What Marlon Brando Believed About Marilyn Monroe's Death

"She had been beaten down, but had a strong emotional intelligence — a keen intuition for the feelings of others, the most refined type of intelligence," Marlon Brando once said about his close friend and dearly departed ex-lover Marilyn Monroe. In a star crossed moment of fabled chance, the two met at a New York cocktail party in the early 1950s while the "Gentlemen Prefer Blondes" star was softly tapping away at a piano. When she reached out to tap Brando on the shoulder as he passed by, he accidentally elbowed her in the face as he turned, startled. Despite his barrage of profuse apologies, Monroe appeared unperturbed, calmly insisting that "there are no accidents" (via Showbiz Cheat Sheet).

That night in New York City turned out to be the commencement of a deep and abiding connection between the two stars that flickered between friendship and romance for several years to follow. After her divorce with legendary baseball icon Joe DiMaggio, Monroe started spending a significant amount of time with Brando, and rumors of a more lasting and serious relationship fluttered about the newsstands in 1955, according to People Magazine. Though it's unclear how intimately involved the two became, Brando revealed that they spent enormous amounts of time together, and they'd often talk on the phone together for hours. Throughout her subdued struggles, Monroe sought consolation in her dear friend and fellow Hollywood pioneer up until her tragic death on August 4, 1961 (per Showbiz Cheat Sheet).

Marilyn Monroe's death in 1962

On August 6, 1962 (two days after Monroe's death), a Los Angeles Times report opened with, "Marilyn Monroe, a troubled beauty who failed to find happiness as Hollywood's brightest star, was discovered dead in her Brentwood home of an apparent overdose of sleeping pills Sunday." The tragedy was ruled a likely suicide via lethal overdose by Coroner Theodore J. Curphey of County Morgue, though much dialogue about Monroe's death and those final days leading up to it has been exchanged throughout decades past. However, one thing was widely understood by her peers and other Hollywood contemporaries: She was in pain. Despite being a golden-haired flame of the silver screen, Monroe endured a tremendous amount of depression and emotional strife.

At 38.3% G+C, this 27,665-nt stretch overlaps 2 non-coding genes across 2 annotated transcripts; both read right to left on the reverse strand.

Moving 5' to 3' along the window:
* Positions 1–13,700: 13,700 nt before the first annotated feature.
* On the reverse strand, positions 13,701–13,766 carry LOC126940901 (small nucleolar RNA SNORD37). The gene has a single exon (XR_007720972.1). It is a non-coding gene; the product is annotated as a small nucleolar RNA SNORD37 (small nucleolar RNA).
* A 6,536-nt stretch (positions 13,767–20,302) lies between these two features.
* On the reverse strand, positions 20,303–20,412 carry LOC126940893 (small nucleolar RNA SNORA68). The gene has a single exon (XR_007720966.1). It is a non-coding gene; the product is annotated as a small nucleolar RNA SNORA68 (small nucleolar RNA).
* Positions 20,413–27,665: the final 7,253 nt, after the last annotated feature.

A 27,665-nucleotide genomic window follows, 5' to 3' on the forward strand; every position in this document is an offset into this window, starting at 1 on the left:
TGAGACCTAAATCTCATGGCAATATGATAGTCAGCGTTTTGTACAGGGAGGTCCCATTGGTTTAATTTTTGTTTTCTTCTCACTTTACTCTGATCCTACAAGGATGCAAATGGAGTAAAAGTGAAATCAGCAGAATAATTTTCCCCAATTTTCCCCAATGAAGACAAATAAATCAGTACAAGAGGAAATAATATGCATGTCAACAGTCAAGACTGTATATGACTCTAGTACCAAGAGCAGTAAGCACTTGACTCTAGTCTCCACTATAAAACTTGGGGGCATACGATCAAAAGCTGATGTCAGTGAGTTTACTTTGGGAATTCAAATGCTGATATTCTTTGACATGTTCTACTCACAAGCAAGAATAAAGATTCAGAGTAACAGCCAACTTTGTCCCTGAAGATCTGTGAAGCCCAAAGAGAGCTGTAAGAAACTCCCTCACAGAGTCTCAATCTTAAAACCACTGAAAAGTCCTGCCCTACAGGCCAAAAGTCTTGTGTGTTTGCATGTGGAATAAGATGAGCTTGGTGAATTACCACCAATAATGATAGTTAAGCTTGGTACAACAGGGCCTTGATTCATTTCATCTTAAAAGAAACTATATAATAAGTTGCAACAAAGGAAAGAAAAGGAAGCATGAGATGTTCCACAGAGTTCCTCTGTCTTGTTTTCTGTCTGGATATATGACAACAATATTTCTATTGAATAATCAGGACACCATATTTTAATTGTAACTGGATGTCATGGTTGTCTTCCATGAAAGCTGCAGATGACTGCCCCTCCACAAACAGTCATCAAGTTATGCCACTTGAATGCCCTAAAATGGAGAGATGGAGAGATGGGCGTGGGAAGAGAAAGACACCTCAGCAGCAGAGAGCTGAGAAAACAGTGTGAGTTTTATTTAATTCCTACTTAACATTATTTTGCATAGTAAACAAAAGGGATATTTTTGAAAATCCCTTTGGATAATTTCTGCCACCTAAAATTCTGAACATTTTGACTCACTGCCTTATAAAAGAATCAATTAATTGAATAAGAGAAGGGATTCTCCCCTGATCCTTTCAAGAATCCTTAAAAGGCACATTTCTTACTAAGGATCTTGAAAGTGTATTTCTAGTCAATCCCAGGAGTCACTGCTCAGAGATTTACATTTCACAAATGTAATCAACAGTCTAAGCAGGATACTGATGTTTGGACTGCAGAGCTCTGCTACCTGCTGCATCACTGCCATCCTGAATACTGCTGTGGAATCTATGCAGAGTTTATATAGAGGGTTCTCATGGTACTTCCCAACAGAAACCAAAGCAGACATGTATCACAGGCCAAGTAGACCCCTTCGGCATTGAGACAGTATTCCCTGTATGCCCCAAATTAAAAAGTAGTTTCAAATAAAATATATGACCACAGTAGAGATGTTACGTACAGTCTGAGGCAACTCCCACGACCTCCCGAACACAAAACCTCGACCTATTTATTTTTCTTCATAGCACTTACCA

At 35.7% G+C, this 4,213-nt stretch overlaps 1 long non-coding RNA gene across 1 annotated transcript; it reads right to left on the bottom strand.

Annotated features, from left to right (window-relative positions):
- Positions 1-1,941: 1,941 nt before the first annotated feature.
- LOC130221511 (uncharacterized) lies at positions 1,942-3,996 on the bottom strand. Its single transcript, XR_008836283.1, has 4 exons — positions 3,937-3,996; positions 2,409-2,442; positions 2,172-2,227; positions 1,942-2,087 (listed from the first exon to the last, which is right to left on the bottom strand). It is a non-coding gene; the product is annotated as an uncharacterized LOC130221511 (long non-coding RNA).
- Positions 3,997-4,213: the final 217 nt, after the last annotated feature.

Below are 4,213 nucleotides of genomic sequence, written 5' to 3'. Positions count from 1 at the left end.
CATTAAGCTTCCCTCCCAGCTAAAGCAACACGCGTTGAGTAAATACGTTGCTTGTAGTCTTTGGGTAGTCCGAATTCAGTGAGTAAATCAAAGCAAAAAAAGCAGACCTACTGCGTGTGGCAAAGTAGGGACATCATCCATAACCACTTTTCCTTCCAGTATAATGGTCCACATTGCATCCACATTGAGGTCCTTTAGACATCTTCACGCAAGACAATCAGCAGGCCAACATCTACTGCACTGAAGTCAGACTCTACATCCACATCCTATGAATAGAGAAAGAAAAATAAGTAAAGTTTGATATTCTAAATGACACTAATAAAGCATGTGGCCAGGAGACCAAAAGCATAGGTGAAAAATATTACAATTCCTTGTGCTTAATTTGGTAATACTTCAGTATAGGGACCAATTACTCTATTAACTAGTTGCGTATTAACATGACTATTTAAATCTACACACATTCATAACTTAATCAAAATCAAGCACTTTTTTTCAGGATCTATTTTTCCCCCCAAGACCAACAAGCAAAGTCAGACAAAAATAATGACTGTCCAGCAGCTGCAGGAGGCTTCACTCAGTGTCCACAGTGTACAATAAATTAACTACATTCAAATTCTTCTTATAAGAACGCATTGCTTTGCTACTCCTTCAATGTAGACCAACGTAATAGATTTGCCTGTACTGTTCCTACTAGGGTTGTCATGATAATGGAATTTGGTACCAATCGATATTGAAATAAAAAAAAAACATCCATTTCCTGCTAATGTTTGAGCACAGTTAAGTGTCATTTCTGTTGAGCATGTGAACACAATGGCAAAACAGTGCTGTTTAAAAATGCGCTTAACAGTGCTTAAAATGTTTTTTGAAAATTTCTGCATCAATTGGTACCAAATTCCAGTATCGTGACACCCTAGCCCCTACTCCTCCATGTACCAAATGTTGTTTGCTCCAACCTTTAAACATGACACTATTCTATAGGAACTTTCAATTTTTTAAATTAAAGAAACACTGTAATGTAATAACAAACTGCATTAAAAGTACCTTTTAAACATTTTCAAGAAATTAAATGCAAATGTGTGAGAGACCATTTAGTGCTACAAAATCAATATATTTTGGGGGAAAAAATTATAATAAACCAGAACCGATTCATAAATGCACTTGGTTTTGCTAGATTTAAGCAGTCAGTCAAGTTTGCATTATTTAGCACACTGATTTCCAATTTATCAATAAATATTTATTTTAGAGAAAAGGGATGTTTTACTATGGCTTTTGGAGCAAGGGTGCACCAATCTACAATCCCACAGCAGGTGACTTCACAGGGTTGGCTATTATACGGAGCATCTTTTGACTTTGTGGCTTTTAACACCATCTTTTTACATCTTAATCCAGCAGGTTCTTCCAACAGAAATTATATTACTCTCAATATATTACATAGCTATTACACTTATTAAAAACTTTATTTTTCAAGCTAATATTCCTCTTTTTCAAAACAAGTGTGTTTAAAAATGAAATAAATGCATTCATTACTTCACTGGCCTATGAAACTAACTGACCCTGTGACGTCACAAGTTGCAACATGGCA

As a child and all throughout her teenage years, Marilyn Monroe (originally Norma Jean Mortenson) was raised in the foster care system and in various orphanages throughout southern California. Her mother, who was routinely committed to psych wards because of her tumultuous mental/emotional condition, was never truly a part of her life, and at the age of 16, Monroe was married for the first time. The courtship ended in divorce, as would her two subsequent marriages (Joe DiMaggio in 1954 and Arthur Miller in 1956). Near the end, Monroe was under the near-constant observation of her psychiatrist and rarely left her Brentwood, California, home. When Monroe didn't answer her housekeeper, the housekeeper called the psychiatrist, who broke into Monroe's bedroom, according to History. She was dead, age 36.

Marlon Brando believed that foul play was involved

"I'm pretty good at reading people's moods and perceiving their feelings, and with Marilyn, I didn't sense any depression or clue of impending self-destruction during her call. That's why I'm sure she didn't commit suicide." This passage appears in Marlon Brando's 1994 autobiography "Songs My Mother Taught Me." In it, he is referring to a phone call that took place between him and the actress just days before her alleged suicide. According to Brando, it was more or less a light-hearted conversation in which they caught up, jested, and discussed plans to have dinner together in the near future (via Showbiz Cheat Sheet). 

Rumors about a possible relationship with Robert F. Kennedy gone awry being the reason behind Marilyn Monroe's suicide abounded, though Marlon Brando believed this to be categorically untrue. He asserted that his friend would not have invited him out to dinner if she'd been involved with another man, and that it was a mere cover for a much bigger, more unnerving truth that nobody else was willing to discuss. "Maybe she died because of an accidental drug overdose, but I have always believed that she was murdered," Brando stated in his book (per Showbiz Cheat Sheet). According to People Magazine, Frank Sinatra also believed that she had been murdered, blaming Robert Kennedy and various factions of the mafia for her demise. However, no sufficient investigation was ever carried out nor substantial evidence discovered to support those suspicions.